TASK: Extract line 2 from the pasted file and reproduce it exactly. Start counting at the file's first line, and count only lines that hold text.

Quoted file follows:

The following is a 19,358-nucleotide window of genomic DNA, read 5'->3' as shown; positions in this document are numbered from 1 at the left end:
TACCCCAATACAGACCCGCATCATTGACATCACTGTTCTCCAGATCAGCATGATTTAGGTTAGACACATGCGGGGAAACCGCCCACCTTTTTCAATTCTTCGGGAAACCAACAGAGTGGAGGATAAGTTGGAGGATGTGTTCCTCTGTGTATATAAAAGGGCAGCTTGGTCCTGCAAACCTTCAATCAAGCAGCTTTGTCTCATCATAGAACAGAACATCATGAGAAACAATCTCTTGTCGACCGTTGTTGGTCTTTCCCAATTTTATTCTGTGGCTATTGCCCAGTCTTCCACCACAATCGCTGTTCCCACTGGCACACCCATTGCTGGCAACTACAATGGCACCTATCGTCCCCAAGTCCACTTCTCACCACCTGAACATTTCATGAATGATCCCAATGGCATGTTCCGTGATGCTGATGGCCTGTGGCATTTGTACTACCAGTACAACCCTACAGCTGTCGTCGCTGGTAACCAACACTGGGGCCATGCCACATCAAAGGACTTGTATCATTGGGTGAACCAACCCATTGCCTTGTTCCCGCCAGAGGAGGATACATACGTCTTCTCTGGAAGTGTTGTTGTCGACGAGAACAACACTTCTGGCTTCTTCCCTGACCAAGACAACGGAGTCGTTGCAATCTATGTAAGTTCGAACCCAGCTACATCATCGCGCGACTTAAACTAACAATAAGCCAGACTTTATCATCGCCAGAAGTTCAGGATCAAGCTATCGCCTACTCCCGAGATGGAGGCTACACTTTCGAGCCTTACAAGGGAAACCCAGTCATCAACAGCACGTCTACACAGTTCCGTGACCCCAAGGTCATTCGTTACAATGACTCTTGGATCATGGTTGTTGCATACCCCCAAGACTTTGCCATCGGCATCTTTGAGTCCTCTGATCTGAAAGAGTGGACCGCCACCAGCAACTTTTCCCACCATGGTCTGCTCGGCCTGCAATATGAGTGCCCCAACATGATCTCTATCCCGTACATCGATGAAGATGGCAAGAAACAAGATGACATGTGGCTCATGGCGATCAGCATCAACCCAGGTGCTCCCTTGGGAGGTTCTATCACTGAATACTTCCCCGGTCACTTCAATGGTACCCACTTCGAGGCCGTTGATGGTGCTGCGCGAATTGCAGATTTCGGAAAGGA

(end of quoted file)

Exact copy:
TACCCCAATACAGACCCGCATCATTGACATCACTGTTCTCCAGATCAGCATGATTTAGGTTAGACACATGCGGGGAAACCGCCCACCTTTTTCAATTCTTCGGGAAACCAACAGAGTGGAGGATAAGTTGGAGGATGTGTTCCTCTGTGTATATAAAAGGGCAGCTTGGTCCTGCAAACCTTCAATCAAGCAGCTTTGTCTCATCATAGAACAGAACATCATGAGAAACAATCTCTTGTCGACCGTTGTTGGTCTTTCCCAATTTTATTCTGTGGCTATTGCCCAGTCTTCCACCACAATCGCTGTTCCCACTGGCACACCCATTGCTGGCAACTACAATGGCACCTATCGTCCCCAAGTCCACTTCTCACCACCTGAACATTTCATGAATGATCCCAATGGCATGTTCCGTGATGCTGATGGCCTGTGGCATTTGTACTACCAGTACAACCCTACAGCTGTCGTCGCTGGTAACCAACACTGGGGCCATGCCACATCAAAGGACTTGTATCATTGGGTGAACCAACCCATTGCCTTGTTCCCGCCAGAGGAGGATACATACGTCTTCTCTGGAAGTGTTGTTGTCGACGAGAACAACACTTCTGGCTTCTTCCCTGACCAAGACAACGGAGTCGTTGCAATCTATGTAAGTTCGAACCCAGCTACATCATCGCGCGACTTAAACTAACAATAAGCCAGACTTTATCATCGCCAGAAGTTCAGGATCAAGCTATCGCCTACTCCCGAGATGGAGGCTACACTTTCGAGCCTTACAAGGGAAACCCAGTCATCAACAGCACGTCTACACAGTTCCGTGACCCCAAGGTCATTCGTTACAATGACTCTTGGATCATGGTTGTTGCATACCCCCAAGACTTTGCCATCGGCATCTTTGAGTCCTCTGATCTGAAAGAGTGGACCGCCACCAGCAACTTTTCCCACCATGGTCTGCTCGGCCTGCAATATGAGTGCCCCAACATGATCTCTATCCCGTACATCGATGAAGATGGCAAGAAACAAGATGACATGTGGCTCATGGCGATCAGCATCAACCCAGGTGCTCCCTTGGGAGGTTCTATCACTGAATACTTCCCCGGTCACTTCAATGGTACCCACTTCGAGGCCGTTGATGGTGCTGCGCGAATTGCAGATTTCGGAAAGGA